If you ever start to wonder just how important having. a routine is,, just wait till something comes along and messes it up.
I’ve been out of work for only one and a half weeks, but it feels so much longer. As my energy/pain levels vary from day to day (but slowly doing better!) I find myself easily losing track of time.
I’m learning, though, that’s not always a terrible thing- and maybe I was due.
20 minutes of reading on the porch becomes an hour.
Some days I wake up at 4 am like usual… and some days at 10, wondering where the day went. Any “goals” I had for my time off quickly fall by the wayside as time slips away or my energy ebbs to the point that I need to lie down. For her part, my cat recently injured herself and is spending some time in a cone. I can sympathize with how stressed she is in the thing, and we often wind up napping together.
But on days when I have energy and the pain is reduced… I get to have a bit of fun.
[Breadbaking is] one of those almost hypnotic businesses, like a dance from some ancient ceremony. It leaves you filled with one of the world’s sweetest smells… there is no chiropractic treatment, no Yoga exercise, no hour of meditation in a music-throbbing chapel, that will leave you emptier of bad thoughts than this homely ceremony of making bread.
– M.F.K. Fisher
Before going in for surgery, I knew I wanted to spend some of my downtime making bread at home again, and top of the list was challah. I had more than a few recipes to choose from, but for my first crack I went with one from America’s Test Kitchen… albeit with my own “twist.” Namely, a cinnamon-sugar mix I’d learned from making monkey bread brioche for the bakery.
Most people don’t realize this, but challah and brioche are not the same thing. True challah needs to be able to be eaten regardless of whether the meal has meat or dairy in it- so it can’t have the milk and butter that brioche does. Instead, oil, eggs, and yolks are used to make a rich, fluffy, but sturdy bread that can stand up to being braided and baked. The famous braids are typically made with six strands- representing the Six Days of Creation in Genesis, and the act of braiding them representing the interconnection of all things.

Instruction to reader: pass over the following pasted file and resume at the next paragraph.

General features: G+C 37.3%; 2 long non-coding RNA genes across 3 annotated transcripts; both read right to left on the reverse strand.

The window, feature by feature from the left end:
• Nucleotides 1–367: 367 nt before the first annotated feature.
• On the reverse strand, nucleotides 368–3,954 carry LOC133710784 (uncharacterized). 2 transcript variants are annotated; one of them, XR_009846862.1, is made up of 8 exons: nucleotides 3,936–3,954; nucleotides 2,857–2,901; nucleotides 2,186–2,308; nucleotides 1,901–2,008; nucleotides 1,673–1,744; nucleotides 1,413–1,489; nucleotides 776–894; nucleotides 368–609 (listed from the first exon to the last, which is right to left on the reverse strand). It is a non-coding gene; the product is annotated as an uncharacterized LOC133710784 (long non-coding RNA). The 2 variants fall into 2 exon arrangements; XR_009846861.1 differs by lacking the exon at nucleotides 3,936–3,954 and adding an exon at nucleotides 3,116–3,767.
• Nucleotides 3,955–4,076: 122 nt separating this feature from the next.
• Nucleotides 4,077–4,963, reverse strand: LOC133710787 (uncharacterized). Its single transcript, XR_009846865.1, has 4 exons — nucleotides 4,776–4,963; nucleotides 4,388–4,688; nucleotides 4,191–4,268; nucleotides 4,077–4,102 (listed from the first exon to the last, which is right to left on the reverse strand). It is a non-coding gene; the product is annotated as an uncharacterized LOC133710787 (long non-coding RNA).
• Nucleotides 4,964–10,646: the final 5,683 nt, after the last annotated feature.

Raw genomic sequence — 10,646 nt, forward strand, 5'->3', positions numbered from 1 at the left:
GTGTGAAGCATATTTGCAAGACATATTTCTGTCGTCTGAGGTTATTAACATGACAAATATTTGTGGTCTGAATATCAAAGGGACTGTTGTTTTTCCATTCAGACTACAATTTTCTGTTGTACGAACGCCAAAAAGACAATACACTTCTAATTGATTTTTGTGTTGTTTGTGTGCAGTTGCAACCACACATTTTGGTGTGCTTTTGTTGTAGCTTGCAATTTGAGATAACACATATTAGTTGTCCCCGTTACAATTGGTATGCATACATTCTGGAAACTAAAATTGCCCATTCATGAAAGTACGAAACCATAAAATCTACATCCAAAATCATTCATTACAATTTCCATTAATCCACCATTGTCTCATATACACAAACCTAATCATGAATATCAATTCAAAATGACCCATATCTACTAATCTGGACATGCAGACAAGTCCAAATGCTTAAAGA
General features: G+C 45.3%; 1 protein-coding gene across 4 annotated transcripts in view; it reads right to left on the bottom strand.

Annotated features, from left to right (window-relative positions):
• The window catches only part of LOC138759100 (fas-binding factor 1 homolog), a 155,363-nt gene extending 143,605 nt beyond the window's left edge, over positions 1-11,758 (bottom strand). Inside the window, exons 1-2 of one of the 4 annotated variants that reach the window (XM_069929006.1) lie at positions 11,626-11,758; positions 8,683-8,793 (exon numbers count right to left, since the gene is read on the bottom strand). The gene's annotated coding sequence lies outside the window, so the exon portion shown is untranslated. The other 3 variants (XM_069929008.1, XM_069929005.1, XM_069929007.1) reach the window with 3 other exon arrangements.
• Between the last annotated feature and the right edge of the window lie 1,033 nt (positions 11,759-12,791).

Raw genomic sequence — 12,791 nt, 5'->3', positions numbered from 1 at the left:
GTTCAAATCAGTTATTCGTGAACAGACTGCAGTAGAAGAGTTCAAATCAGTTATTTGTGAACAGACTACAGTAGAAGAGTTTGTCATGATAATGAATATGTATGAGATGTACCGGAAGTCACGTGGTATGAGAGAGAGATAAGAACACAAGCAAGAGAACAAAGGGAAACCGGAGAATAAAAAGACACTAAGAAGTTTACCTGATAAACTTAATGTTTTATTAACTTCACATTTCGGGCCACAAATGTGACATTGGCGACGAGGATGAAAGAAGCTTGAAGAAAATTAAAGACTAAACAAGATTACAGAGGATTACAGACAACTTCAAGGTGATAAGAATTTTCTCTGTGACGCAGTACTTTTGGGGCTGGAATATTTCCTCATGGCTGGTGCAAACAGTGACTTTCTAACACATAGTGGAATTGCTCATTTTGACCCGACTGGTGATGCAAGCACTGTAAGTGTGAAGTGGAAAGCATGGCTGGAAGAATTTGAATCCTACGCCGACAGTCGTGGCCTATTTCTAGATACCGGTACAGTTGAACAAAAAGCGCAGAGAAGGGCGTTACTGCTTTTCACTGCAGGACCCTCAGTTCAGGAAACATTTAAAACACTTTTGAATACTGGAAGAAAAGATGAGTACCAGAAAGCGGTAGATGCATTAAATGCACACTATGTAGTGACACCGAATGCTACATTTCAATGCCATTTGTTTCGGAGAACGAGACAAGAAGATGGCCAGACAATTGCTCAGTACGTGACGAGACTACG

I’ve made bagels and hamantaschen already, so for a Jewish baker, making a decent challah has to come next. I’ll work on babka later.
As I was braiding the long, stretched ropes of rich yellow dough, I could understand why this bread is so special. It takes time and patience (like all raised breads.) It takes grace, dexterity, and forethought- and it rewards you with serenity, once you understand the pattern of the braid.
(I may have practiced a bit with Twizzlers… try that one with your kids.)
So much of what I want to do will take more time than I want to give it, or myself- regardless of how much energy I have. While I still love writing, I’ve lately been reading more ink on pages than writing my own… but nothing comes from nothing- and I need to remember that “rest” includes resting the mind.
That said, now that I’m well on the way to recovering, I do want to enjoy more from my time away from the bakery. That means establishing a new routine- one that makes time for resting, baking, writing, and walking (the only exercise I can safely do at the moment.)
I still have about a week or so before I’m due to return to the bakery, and what happens after that… well, we’ll see. But I fully intend on letting my body heal, but exercising my mind and ideas as much as possible.
For right now though, thanks for bearing with me and remember to